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PHN Extra: Could Dumoulin Have Avoided the Wilson Head Hit?

To be clear, I don’t agree with the NHL’s decision to let the Capitals’ winger skate.



Mark Goldman - Icon Sportswire

CRANBERRY TOWNSHIP, Pa. — To be clear, it’s not that I agree with the NHL’s decision to let Tom Wilson skate on his check to Brian Dumoulin‘s head in Game 2 of the Penguins-Capitals second-round Stanley Cup playoff series.

Quite the contrary, actually. If I were in charge of the league, I would make any check to the head a penalty. We’ll see how many ‘accidents’ happen then.

Clearly, though, if Wilson’s hit was deemed not worthy of a penalty at the time and not worthy of supplemental discipline upon video review, then players have to protect themselves in situations like the one Dumoulin found himself in during the first period Sunday.

Less than 24 hours after getting sandwiched by Wilson and Alex Ovechkin, Dumoulin was a limited participant in Monday’s practice at UPMC Lemieux Sports Complex, absorbing no contact but running through most of the drills. He said he went through concussion protocol Sunday evening but felt good enough to break a sweat Monday.

Let’s give him the chance to describe what he saw on the play.

“I got the puck behind the net,” he said, with the right side of his face looking a little bruised. “I knew Wilson was coming from behind. At that point, I looked up. I saw ‘Ovi’ coming. I just tried to make a pass through him and tried to brace myself for ‘Ovi.’ I didn’t know Wilson was there at all. I was just bracing for Ovechkin.”

Dumoulin was asked directly if he thought the hit was “dirty.” He dodged the question a bit, but you could tell from his response he felt the league’s determination on the play wasn’t fair to him.

“I wasn’t ready for Wilson at all,” Dumoulin said.

Per Greg Wyshynski of, the NHL Department of Player Safety said it felt “contact with the head was unavoidable on the play, and Dumoulin bracing himself for the Ovechkin hit materially changed the position of his head prior to Wilson making contact with him.”

For what it’s worth, Dumoulin wouldn’t say whether the ruling disappointed him, because he just wants to focus on getting himself ready for game action again.

“I care more about myself than I do him,” he said, referring to Wilson.

As you might expect, Dumoulin’s teammates were a little more willing to come to his defense on the subject of Wilson getting off scot-free.

While Justin Schultz called Dumoulin’s appearance at practice “unreal,” he was sullen on the topic of the NHL’s decision.

“Obviously it’s a little disappointing, but we can’t do much about it,” he said.

Kris Letang admitted to being confused about the lack of consequences for Wilson, but took more of a zen approach.

“I’m not surprised,” he said. “Because we don’t know anymore. We can’t control it so we can’t be frustrated about it. We’ll start Game 3 like nothing happened.”

Sidney Crosby, who himself was the victim of a questionable hit (by Matt Niskanen) in Game 3 of last year’s series against the Capitals, thought there would be some sort of discipline meted out to Wilson, if only because Kings defenseman Drew Doughty missed a game because of a shoulder-to-head check against Vegas’ William Carrier in the first round.

“Just based on what you see around the league,” Crosby said, “I thought there was going to be something there.”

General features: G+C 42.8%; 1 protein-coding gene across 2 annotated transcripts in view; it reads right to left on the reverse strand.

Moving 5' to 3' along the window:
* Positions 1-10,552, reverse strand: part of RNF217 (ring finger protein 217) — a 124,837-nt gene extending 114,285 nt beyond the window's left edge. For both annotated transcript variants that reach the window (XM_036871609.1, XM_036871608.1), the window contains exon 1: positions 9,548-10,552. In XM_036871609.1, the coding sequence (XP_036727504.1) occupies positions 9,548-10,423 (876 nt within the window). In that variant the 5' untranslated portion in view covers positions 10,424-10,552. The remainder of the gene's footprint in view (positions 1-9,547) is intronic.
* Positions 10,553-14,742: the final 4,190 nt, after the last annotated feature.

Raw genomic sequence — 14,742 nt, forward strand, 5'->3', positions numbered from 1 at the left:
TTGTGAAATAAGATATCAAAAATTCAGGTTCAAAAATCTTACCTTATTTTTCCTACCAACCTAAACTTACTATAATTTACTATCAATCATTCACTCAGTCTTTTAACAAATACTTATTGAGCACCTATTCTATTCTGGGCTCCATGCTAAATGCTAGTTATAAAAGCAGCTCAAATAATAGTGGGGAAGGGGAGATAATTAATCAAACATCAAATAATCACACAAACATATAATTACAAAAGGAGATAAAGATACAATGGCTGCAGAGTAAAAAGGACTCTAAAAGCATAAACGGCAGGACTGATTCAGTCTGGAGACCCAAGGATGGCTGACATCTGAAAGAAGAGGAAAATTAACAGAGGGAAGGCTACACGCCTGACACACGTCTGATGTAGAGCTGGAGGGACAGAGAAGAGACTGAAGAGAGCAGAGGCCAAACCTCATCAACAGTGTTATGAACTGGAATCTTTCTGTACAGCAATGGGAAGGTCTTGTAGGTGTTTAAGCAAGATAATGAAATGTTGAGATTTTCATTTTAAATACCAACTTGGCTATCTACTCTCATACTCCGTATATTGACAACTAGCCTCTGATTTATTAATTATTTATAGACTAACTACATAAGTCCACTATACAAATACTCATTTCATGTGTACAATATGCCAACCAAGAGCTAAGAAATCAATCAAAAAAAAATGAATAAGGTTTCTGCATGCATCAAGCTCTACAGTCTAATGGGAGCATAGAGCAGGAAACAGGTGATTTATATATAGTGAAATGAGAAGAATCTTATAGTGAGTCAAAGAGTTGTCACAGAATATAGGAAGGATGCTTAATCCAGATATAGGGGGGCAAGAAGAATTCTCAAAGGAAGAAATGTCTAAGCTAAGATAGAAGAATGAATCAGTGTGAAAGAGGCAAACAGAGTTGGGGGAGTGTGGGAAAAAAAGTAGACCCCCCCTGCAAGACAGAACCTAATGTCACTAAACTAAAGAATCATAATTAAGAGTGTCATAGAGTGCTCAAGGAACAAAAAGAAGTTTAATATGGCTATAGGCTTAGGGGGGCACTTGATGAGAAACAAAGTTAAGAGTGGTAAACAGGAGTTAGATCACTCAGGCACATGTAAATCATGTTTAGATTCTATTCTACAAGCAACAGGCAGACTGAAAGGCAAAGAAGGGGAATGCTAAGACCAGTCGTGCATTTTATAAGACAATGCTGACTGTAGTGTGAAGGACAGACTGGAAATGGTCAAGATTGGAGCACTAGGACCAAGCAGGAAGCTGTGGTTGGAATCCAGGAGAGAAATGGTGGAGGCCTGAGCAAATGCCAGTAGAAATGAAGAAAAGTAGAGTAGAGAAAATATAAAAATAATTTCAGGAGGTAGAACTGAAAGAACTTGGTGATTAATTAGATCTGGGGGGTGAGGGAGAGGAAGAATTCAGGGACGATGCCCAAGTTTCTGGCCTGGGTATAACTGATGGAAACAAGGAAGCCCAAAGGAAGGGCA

But there wasn’t something there, at least there wasn’t in the eyes of the NHL’s DoPS, led these days by longtime former enforcer/goon George Parros. As you might imagine, Wilson’s postgame comments Sunday indicated he was just as surprised by the three-way collision as Dumoulin.

“I’ve watched it briefly, and I don’t realize what I can really do any different,” Wilson told reporters Sunday at Capital One Arena. “At the last second, I see ‘Ovi’ coming in, and you can see me bracing too. I end up getting kind of taken out as well.

“The way I look at it, there’s no way I can get his head from that point where I am. He stops and turns and I’m kind of right there as ‘Ovi’ (is) coming in pretty aggressively. It’s a collision. I end up getting blown right out of the water, too. It’s a bit of an unfortunate play that he got hurt.”

With all that being said, I thought it was fair to ask a defenseman what a player in Dumoulin’s spot could possibly do to protect himself. Matt Hunwick figures to draw into the Game 3 lineup if Dumoulin can’t go; he said he didn’t see a way out for his teammate, at least he couldn’t from his vantage point in the press box.

“It’s hard to know who’s behind you sometimes,” Hunwick said. “You’re always looking at the play in front of you. (It doesn’t help) that ‘Dumo’ had the puck, so his eyes are up the ice. It’s hard to know who’s tracking, coming from behind.”

That’s about as far as Hunwick would go. Obviously a player carrying the puck is always going to have a heightened awareness for incoming opponents, or at least he should.

Still, when seeking to avoid a thunderous impact puts you in the line of fire for another stealth hit, it appears there’s nothing a player can do except hope for the best.

“They say I stopped and whatnot,” Dumoulin said, “but I was just trying to take an impact from ‘Ovi’ and I got caught in the head.”

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A lifelong hockey addict, Matt has been fortunate enough to make his career in his sport of choice, working in high school, juniors, college and the pros in various multimedia roles. Previous to joining PHN, Matt was a credentialed Penguins/NHL beat reporter from 2016-18, including coverage of the 2017 Stanley Cup Final. He contributes commentary and analysis here in various forms.

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4 years ago

This is a practical look with great perspective, Matt. Nice work.